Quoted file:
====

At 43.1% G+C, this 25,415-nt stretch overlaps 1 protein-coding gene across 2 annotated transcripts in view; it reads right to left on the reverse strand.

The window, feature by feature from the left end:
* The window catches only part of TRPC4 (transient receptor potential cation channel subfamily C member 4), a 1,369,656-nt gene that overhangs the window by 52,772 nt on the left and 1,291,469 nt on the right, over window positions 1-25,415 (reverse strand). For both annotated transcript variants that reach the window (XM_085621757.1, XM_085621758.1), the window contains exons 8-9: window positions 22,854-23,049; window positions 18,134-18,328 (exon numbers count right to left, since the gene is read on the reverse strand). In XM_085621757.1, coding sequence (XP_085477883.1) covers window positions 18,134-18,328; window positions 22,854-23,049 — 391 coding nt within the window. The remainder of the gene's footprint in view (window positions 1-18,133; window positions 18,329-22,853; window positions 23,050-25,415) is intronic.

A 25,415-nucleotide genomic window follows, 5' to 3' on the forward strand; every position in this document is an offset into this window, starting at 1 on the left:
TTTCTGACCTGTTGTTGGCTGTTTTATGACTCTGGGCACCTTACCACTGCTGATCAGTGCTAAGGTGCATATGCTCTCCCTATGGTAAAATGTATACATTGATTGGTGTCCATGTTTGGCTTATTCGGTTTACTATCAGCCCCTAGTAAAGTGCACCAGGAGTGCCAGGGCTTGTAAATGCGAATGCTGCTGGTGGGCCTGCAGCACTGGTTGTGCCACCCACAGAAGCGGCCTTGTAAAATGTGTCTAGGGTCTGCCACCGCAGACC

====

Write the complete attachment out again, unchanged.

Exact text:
At 43.1% G+C, this 25,415-nt stretch overlaps 1 protein-coding gene across 2 annotated transcripts in view; it reads right to left on the reverse strand.

The window, feature by feature from the left end:
* The window catches only part of TRPC4 (transient receptor potential cation channel subfamily C member 4), a 1,369,656-nt gene that overhangs the window by 52,772 nt on the left and 1,291,469 nt on the right, over window positions 1-25,415 (reverse strand). For both annotated transcript variants that reach the window (XM_085621757.1, XM_085621758.1), the window contains exons 8-9: window positions 22,854-23,049; window positions 18,134-18,328 (exon numbers count right to left, since the gene is read on the reverse strand). In XM_085621757.1, coding sequence (XP_085477883.1) covers window positions 18,134-18,328; window positions 22,854-23,049 — 391 coding nt within the window. The remainder of the gene's footprint in view (window positions 1-18,133; window positions 18,329-22,853; window positions 23,050-25,415) is intronic.

A 25,415-nucleotide genomic window follows, 5' to 3' on the forward strand; every position in this document is an offset into this window, starting at 1 on the left:
TTTCTGACCTGTTGTTGGCTGTTTTATGACTCTGGGCACCTTACCACTGCTGATCAGTGCTAAGGTGCATATGCTCTCCCTATGGTAAAATGTATACATTGATTGGTGTCCATGTTTGGCTTATTCGGTTTACTATCAGCCCCTAGTAAAGTGCACCAGGAGTGCCAGGGCTTGTAAATGCGAATGCTGCTGGTGGGCCTGCAGCACTGGTTGTGCCACCCACAGAAGCGGCCTTGTAAAATGTGTCTAGGGTCTGCCACCGCAGACC